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Biden unveils top picks with deep Obama administration ties

President-elect Joe Biden speaks onstage at The Queen theater in Wilmington, Del.
President-elect Joe Biden announces his choice for several positions in his administration at The Queen theater in Wilmington, Del., on Friday.
(Susan Walsh / Associated Press)

President-elect Joe Biden on Friday introduced five top picks for his new administration, drawing on leading names from the Obama White House while also tapping an Ohio congresswoman and a congressional committee veteran.

Appearing at the afternoon event were Susan Rice, Biden’s choice for director of the White House Domestic Policy Council who served as President Obama’s national security advisor and U.N. ambassador; and Denis McDonough, Obama’s White House chief of staff, now nominated as Veterans Affairs secretary.

Also attending were Tom Vilsack, Biden’s selection for Agriculture secretary who held the same post for Obama; Ohio Rep. Marcia Fudge, chosen to be the new administration’s housing chief; and Katherine Tai, who is chief trade counsel for the House Ways and Means Committee and has been tapped as U.S. trade representative.

“They bring deep experience and bold new thinking,” Biden said. “Above all, they know how government should and can work for all Americans.”

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Obama was first elected on promises to move beyond partisan politics, but saw some major policy goals crash in an uncooperative Congress, especially after Republican gains in the 2010 midterms. Some progressive Democrats now worry that Biden is drawing too much from the Obama team, which they feel should have been bolder in its efforts to remake government.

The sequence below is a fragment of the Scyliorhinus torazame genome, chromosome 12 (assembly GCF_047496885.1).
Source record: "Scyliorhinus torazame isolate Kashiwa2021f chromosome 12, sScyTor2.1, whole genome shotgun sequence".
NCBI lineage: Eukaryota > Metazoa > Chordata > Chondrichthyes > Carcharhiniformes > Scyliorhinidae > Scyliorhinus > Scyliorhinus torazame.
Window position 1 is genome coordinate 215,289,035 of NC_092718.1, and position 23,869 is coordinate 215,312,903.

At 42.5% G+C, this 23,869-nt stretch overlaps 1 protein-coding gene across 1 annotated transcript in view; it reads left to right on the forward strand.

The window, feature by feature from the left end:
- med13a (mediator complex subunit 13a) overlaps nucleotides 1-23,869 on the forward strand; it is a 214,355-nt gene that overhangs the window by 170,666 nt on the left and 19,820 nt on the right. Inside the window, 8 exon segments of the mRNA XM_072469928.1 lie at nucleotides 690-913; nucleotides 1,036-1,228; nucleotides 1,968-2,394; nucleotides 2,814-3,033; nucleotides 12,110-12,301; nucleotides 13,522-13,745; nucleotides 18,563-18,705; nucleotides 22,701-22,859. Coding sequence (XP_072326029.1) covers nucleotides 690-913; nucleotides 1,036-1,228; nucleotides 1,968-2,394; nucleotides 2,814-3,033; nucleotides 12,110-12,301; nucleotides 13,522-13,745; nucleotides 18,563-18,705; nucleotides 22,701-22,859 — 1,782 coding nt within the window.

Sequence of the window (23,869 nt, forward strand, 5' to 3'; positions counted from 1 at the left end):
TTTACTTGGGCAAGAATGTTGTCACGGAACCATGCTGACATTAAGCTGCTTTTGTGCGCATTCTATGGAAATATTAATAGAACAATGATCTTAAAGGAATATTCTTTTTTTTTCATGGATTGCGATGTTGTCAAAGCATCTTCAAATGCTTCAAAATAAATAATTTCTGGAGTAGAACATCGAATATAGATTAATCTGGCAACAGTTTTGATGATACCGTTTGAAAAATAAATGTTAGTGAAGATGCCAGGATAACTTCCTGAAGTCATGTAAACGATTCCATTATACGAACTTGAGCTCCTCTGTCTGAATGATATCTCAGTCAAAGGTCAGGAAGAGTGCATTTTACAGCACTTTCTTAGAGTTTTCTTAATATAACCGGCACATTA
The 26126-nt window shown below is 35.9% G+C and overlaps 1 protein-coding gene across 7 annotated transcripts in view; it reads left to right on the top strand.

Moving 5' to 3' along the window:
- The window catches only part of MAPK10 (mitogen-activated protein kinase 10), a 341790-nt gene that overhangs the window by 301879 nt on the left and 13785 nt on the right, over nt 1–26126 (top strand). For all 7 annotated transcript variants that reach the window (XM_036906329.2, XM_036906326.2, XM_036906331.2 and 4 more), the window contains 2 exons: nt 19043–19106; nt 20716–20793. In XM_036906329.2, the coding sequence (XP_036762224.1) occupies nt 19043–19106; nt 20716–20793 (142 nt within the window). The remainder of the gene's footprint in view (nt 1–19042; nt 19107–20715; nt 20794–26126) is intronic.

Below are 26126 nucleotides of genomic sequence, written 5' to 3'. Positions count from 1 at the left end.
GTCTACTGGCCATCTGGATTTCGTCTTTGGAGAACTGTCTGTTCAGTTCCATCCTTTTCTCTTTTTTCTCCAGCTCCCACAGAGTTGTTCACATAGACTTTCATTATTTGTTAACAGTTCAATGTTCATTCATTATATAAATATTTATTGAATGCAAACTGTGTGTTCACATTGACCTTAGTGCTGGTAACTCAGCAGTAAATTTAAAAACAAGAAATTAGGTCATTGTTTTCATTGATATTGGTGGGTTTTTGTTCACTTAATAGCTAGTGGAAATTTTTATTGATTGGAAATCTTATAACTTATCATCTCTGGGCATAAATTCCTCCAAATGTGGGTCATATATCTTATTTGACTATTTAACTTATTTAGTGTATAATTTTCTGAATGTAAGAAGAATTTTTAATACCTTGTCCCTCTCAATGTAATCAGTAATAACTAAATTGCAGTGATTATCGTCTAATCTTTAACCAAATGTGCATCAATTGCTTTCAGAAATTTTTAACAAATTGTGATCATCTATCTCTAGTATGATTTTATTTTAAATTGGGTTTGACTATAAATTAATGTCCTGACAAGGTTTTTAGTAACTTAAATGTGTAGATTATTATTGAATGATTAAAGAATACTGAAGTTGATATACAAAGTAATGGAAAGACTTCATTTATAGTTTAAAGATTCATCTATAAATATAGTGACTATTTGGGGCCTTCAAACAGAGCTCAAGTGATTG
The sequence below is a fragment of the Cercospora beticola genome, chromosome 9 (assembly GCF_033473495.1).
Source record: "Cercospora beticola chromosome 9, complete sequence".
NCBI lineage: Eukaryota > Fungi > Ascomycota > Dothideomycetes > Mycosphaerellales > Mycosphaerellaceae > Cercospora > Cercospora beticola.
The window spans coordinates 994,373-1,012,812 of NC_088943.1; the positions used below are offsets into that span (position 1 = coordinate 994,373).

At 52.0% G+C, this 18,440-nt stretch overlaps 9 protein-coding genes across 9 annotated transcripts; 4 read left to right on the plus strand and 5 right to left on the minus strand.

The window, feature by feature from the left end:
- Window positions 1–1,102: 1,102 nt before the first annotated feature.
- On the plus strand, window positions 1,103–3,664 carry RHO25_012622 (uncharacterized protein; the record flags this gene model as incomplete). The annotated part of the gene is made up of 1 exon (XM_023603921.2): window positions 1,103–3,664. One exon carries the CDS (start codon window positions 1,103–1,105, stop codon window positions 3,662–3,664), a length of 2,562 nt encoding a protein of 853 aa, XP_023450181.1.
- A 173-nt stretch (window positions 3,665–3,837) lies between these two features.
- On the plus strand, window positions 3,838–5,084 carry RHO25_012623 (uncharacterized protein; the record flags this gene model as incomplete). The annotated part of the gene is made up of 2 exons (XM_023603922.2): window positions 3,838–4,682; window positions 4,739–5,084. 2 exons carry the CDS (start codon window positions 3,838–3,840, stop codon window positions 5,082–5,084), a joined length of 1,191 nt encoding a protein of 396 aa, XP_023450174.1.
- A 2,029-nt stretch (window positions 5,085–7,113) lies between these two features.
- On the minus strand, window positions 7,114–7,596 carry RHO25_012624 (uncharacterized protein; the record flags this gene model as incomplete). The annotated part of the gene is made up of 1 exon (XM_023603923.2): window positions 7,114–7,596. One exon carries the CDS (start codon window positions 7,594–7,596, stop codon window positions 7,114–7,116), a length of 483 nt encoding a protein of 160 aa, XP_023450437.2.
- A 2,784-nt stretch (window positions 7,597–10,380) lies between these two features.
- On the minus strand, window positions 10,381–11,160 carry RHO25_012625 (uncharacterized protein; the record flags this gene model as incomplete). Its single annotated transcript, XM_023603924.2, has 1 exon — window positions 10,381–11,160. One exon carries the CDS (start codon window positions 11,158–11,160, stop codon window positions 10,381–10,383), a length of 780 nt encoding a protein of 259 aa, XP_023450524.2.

In foreign policy, Joe Biden can’t pick up where he and President Obama left off. He faces heightened tensions, especially with China and Iran.

Mark Riddle, a Democratic strategist who founded a pro-Biden Super PAC during the 2020 presidential campaign, said there is no danger in relying too heavily on “all-star” former Obama administration leaders. But he advised Biden’s team to prioritize controlling the COVID-19 pandemic enough to spur economic growth, rather than having arguments over social policies that might allow congressional Republicans to more easily block sweeping policy initiatives.

“The success or failure of the administration out of the box is going to be, do they focus on jobs?” Riddle said. “If we come out of the box on jobs, jobs, jobs, I feel great. If we are about a bunch of other, say, progressive ideals, we could be right back where we were.”

Rice, who was once thought to be a finalist to become Biden’s running mate before he settled on Kamala Harris, is set to have wide-ranging sway over the incoming administration’s approach to immigration, healthcare and racial inequality. She worked closely with Biden when he was Obama’s vice president and won’t require Senate confirmation — which could have faced stiff Republican opposition.

McDonough is faced with running a large agency that has presented organizational challenges for both parties over the years. Vilsack, a former Iowa governor, is expected to direct agriculture policy with an eye toward major farming states, similar to what he did for Obama.

Xavier Becerra is Washington-ready, not a naïve outsider who needs D.C. training wheels, columnist George Skelton writes.

Biden chose Fudge to head the Department of Housing and Urban Development despite the urging of some prominent African American Democrats in Congress who wanted her to be Agriculture secretary — and therefore rethink how the federal government combats hunger issues nationwide.

Those in line to head agencies require Senate approval, as does Tai.

Rice and Fudge are African American and Tai is Asian American, reflecting Biden’s promise to choose a diverse Cabinet that reflects the makeup of the country.


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